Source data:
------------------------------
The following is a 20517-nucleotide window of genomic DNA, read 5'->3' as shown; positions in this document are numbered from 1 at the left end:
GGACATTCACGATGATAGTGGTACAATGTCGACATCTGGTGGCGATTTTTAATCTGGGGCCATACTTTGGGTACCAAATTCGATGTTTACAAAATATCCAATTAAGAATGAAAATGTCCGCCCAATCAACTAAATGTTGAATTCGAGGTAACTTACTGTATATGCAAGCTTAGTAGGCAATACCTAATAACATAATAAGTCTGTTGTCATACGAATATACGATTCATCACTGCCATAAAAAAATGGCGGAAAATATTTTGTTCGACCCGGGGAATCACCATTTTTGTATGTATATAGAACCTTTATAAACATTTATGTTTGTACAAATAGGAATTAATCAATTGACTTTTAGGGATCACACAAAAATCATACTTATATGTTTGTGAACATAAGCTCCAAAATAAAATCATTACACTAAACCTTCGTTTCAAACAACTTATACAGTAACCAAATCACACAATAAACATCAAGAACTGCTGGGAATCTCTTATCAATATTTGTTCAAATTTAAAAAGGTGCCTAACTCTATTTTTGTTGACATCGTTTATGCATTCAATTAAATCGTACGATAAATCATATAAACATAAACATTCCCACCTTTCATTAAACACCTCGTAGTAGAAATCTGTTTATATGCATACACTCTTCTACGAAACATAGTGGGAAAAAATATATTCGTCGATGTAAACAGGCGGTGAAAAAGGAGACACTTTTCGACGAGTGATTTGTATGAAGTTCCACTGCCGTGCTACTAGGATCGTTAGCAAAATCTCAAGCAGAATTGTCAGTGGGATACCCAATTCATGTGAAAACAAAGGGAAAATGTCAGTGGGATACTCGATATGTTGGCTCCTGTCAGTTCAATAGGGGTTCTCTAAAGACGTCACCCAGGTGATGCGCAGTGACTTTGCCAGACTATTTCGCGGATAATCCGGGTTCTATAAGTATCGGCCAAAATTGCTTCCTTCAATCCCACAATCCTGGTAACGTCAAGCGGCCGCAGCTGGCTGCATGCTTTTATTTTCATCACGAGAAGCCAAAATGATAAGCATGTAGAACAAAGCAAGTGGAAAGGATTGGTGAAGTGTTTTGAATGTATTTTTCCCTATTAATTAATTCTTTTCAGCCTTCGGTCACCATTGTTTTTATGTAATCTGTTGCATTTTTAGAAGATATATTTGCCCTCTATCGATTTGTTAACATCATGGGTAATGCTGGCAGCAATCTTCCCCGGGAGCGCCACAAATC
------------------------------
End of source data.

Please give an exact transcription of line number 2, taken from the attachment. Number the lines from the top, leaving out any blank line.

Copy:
GGACATTCACGATGATAGTGGTACAATGTCGACATCTGGTGGCGATTTTTAATCTGGGGCCATACTTTGGGTACCAAATTCGATGTTTACAAAATATCCAATTAAGAATGAAAATGTCCGCCCAATCAACTAAATGTTGAATTCGAGGTAACTTACTGTATATGCAAGCTTAGTAGGCAATACCTAATAACATAATAAGTCTGTTGTCATACGAATATACGATTCATCACTGCCATAAAAAAATGGCGGAAAATATTTTGTTCGACCCGGGGAATCACCATTTTTGTATGTATATAGAACCTTTATAAACATTTATGTTTGTACAAATAGGAATTAATCAATTGACTTTTAGGGATCACACAAAAATCATACTTATATGTTTGTGAACATAAGCTCCAAAATAAAATCATTACACTAAACCTTCGTTTCAAACAACTTATACAGTAACCAAATCACACAATAAACATCAAGAACTGCTGGGAATCTCTTATCAATATTTGTTCAAATTTAAAAAGGTGCCTAACTCTATTTTTGTTGACATCGTTTATGCATTCAATTAAATCGTACGATAAATCATATAAACATAAACATTCCCACCTTTCATTAAACACCTCGTAGTAGAAATCTGTTTATATGCATACACTCTTCTACGAAACATAGTGGGAAAAAATATATTCGTCGATGTAAACAGGCGGTGAAAAAGGAGACACTTTTCGACGAGTGATTTGTATGAAGTTCCACTGCCGTGCTACTAGGATCGTTAGCAAAATCTCAAGCAGAATTGTCAGTGGGATACCCAATTCATGTGAAAACAAAGGGAAAATGTCAGTGGGATACTCGATATGTTGGCTCCTGTCAGTTCAATAGGGGTTCTCTAAAGACGTCACCCAGGTGATGCGCAGTGACTTTGCCAGACTATTTCGCGGATAATCCGGGTTCTATAAGTATCGGCCAAAATTGCTTCCTTCAATCCCACAATCCTGGTAACGTCAAGCGGCCGCAGCTGGCTGCATGCTTTTATTTTCATCACGAGAAGCCAAAATGATAAGCATGTAGAACAAAGCAAGTGGAAAGGATTGGTGAAGTGTTTTGAATGTATTTTTCCCTATTAATTAATTCTTTTCAGCCTTCGGTCACCATTGTTTTTATGTAATCTGTTGCATTTTTAGAAGATATATTTGCCCTCTATCGATTTGTTAACATCATGGGTAATGCTGGCAGCAATCTTCCCCGGGAGCGCCACAAATC